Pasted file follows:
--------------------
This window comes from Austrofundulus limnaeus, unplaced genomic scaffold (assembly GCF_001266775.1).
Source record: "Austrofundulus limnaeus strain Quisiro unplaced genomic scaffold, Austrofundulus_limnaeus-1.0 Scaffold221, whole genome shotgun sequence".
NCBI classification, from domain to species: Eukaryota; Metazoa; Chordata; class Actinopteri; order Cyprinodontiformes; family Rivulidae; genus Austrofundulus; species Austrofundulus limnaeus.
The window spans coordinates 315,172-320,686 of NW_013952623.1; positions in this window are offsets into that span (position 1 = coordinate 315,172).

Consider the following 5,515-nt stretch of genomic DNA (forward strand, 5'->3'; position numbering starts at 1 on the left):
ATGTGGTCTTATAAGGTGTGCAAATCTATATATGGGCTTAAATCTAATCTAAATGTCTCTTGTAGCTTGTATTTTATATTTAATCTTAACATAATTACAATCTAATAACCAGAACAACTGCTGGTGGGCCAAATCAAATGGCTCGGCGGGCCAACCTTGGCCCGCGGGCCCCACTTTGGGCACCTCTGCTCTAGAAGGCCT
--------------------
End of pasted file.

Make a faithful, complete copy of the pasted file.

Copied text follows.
This window comes from Austrofundulus limnaeus, unplaced genomic scaffold (assembly GCF_001266775.1).
Source record: "Austrofundulus limnaeus strain Quisiro unplaced genomic scaffold, Austrofundulus_limnaeus-1.0 Scaffold221, whole genome shotgun sequence".
NCBI classification, from domain to species: Eukaryota; Metazoa; Chordata; class Actinopteri; order Cyprinodontiformes; family Rivulidae; genus Austrofundulus; species Austrofundulus limnaeus.
The window spans coordinates 315,172-320,686 of NW_013952623.1; positions in this window are offsets into that span (position 1 = coordinate 315,172).

Consider the following 5,515-nt stretch of genomic DNA (forward strand, 5'->3'; position numbering starts at 1 on the left):
ATGTGGTCTTATAAGGTGTGCAAATCTATATATGGGCTTAAATCTAATCTAAATGTCTCTTGTAGCTTGTATTTTATATTTAATCTTAACATAATTACAATCTAATAACCAGAACAACTGCTGGTGGGCCAAATCAAATGGCTCGGCGGGCCAACCTTGGCCCGCGGGCCCCACTTTGGGCACCTCTGCTCTAGAAGGCCT